"Third, and more importantly in terms of the campaign, it shows that a unit can be viable at a fairly low level.

"At Fraserburgh and Banff we are talking about annual figures in excess of 50. If the unit in Broadford can be run successfully and safely at that level then there is no reason why that system cannot be deployed in the north-east."

Following a public consultation, which was criticised by campaigners as not being wide-ranging enough, Aberdeenshire Community Health Partnership, which is responsible for organising and providing NHS services in the area, recommended the closure of the Fraserburgh, Aboyne and Banff maternity units.

Its proposals, which involve keeping open the delivery ward at Peterhead Hospital but setting it targets, were backed by the NHS Grampian board.Health chiefs insist they are only responding to the falling birth rate and the growing population of elderly people.

to read the complete story click on Press & Journal

9 January 2007

Stevenson Welcomes Funding Boost for Older and Disabled Homeowners in Aberdeenshire

Banff & Buchan MSP Stewart Stevenson has welcomed news that Aberdeenshire Council will receive an extra £272,000 this year to fund adaptations to the homes of older people and others with disabilities to help them to continue to live independently.

The funding is part of a package from Communities Scotland, announced by Communities and Sports Minister Stewart Maxwell, which provides an extra £15 million for the Private Sector Housing Grant (PSHG) bringing the total to £82 million in 2007/2008. The additional funding will also help local authorities prepare to implement the Housing (Scotland) Act 2006, which gives them powers to create new services, such as specialist advice, available to homeowners who need to repair and improve their homes.

Commenting, Mr. Stevenson said:

"These extra funds will allow Aberdeenshire Council to raise the standard of living for some of the most vulnerable residents in our area.

"This will help older and disabled people in Banff & Buchan adapt their homes to support them to live independently, and will enable the Council to fund new approaches to helping owners fund repairs and improvements."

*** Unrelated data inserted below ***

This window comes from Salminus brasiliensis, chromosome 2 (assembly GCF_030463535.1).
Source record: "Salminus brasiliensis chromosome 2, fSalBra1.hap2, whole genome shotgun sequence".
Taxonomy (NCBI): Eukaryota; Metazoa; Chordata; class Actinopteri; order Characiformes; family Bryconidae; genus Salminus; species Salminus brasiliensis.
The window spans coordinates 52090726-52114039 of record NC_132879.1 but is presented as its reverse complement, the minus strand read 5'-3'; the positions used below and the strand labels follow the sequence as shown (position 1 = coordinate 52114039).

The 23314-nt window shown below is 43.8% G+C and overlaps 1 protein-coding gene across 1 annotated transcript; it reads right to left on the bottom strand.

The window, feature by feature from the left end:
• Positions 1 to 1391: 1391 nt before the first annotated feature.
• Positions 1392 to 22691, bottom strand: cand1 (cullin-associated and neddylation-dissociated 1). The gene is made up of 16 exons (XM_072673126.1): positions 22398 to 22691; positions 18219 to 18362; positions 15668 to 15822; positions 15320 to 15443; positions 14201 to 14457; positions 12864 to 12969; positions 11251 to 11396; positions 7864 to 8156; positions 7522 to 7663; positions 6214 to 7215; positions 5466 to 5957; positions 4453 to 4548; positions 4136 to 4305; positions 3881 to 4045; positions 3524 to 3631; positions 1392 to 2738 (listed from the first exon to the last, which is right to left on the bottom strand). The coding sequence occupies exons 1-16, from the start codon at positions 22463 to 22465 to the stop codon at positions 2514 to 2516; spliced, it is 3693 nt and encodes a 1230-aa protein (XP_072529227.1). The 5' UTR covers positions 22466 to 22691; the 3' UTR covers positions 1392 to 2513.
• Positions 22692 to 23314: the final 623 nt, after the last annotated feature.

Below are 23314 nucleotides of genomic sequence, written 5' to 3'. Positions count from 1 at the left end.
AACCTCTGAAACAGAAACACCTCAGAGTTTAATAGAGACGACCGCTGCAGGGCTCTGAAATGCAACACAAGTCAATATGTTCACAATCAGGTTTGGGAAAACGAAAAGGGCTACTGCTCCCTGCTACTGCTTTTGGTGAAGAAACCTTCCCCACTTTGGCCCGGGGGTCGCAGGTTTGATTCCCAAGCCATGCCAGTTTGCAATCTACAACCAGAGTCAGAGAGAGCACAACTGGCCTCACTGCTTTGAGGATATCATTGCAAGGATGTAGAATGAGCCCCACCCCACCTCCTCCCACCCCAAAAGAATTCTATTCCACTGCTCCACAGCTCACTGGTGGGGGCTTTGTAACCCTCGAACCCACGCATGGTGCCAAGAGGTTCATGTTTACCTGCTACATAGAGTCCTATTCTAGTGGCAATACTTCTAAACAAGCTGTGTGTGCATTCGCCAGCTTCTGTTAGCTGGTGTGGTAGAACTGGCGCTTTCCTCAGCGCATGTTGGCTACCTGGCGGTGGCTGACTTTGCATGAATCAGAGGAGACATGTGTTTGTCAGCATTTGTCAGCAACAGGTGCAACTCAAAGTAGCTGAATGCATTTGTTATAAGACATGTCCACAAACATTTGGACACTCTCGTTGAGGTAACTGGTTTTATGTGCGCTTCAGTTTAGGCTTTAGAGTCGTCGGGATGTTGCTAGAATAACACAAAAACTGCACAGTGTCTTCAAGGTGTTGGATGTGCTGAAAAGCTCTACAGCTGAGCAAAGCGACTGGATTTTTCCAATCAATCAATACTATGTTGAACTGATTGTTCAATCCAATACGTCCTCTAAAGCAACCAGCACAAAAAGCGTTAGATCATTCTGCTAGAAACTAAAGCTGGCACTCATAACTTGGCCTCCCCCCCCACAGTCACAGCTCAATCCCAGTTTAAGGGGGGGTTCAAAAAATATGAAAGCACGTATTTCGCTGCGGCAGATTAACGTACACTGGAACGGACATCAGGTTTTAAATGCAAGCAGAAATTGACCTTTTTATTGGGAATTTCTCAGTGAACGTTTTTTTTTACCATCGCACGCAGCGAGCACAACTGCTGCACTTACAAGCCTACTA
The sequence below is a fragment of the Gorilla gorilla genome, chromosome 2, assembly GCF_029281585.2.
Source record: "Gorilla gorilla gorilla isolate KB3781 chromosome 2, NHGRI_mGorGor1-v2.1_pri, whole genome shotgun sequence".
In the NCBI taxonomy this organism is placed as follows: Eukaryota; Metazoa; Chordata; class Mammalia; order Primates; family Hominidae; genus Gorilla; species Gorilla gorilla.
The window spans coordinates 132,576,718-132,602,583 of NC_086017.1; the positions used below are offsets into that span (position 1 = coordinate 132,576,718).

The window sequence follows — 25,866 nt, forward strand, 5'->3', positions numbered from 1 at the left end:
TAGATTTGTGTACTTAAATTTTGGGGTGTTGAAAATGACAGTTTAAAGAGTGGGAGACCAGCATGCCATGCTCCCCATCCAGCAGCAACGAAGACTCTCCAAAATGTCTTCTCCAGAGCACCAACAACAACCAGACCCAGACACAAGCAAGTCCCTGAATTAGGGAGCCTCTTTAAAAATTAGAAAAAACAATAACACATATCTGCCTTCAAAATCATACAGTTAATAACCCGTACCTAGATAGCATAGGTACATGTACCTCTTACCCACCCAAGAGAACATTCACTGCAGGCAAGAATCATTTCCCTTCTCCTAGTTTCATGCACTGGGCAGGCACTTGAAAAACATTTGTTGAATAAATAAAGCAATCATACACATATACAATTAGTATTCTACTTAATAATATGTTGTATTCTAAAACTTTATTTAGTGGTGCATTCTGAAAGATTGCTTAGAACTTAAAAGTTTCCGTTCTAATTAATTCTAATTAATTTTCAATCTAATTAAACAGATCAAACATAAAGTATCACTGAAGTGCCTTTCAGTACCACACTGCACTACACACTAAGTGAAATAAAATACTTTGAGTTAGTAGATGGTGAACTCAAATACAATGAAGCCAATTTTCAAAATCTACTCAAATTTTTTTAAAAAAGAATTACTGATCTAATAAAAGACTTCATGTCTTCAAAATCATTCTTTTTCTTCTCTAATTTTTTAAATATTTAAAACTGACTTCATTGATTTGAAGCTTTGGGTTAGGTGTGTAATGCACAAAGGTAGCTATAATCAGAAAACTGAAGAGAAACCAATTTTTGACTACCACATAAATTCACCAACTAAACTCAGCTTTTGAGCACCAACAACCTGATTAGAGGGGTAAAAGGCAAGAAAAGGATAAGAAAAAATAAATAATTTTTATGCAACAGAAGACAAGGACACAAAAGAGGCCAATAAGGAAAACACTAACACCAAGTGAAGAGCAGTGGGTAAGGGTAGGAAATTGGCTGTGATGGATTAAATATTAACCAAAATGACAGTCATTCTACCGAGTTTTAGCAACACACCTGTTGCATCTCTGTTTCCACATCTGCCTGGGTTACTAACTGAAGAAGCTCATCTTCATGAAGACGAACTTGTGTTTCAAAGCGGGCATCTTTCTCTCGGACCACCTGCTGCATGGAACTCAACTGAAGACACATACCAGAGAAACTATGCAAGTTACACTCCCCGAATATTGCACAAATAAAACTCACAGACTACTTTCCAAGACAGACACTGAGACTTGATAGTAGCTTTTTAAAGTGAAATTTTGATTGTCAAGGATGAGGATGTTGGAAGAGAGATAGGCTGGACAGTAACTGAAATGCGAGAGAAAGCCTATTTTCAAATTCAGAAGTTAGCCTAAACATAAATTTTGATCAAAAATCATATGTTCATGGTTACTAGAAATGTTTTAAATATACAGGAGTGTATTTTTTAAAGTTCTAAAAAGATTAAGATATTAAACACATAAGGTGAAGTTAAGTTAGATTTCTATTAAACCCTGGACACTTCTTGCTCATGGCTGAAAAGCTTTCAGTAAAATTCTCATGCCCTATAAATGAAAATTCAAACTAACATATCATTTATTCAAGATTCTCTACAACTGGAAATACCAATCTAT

-ends-

Note to Editors:

[1] Communities Scotland's announcement can be found at:

Stevenson Hails "Extremely Useful" Visit To Broadford

BOOST FOR LOCAL MATERNITY CAMPAIGN

Banff & Buchan MSP Stewart Stevenson has hailed his fact-finding visit to NHS Highland’s birthing unit at Broadford on the Isle of Skye as “extremely useful”.

The SNP MSP met with Skye & Lochalsh Lead Midwife Rona Scott at the Dr MacKinnon Memorial Hospital yesterday (Tuesday) for discussions and a tour of the facility.

Health Minister Andy Kerr refused to endorse NHS Grampian’s plans to axe the units at Fraserburgh and Banff and ordered that the Health Board look at providing ‘birth units’ in the towns along the lines of the successful units in place elsewhere in Scotland.

Mt Stevenson had earlier in the year flagged up the success of the units run by NHS Highland, in particular the one at Broadford which had seen a trebling in the number of expectant mothers giving birth in their local area.

Commenting on his fact-finding visit, Mr Stevenson said:

“This was an extremely useful meeting indeed and I am very grateful to Lead Midwife Rona Scott for giving so freely of her time to answer my questions.

“The set-up at Broadford is an excellent example of the type of facility which could work very easily in places such as Banff and Fraserburgh. NHS Grampian have already confirmed to me in discussions last week that the criteria for expectant mothers using a birthing unit would be exactly the same as that for those who currently give birth in their own locality.

“I therefore see no reason why expectant mothers who are ‘low risk’ should not enjoy the benefits of a birthing unit and be able to give birth in their own ommunity without the need for a long and sometimes stressful journey into Aberdeen.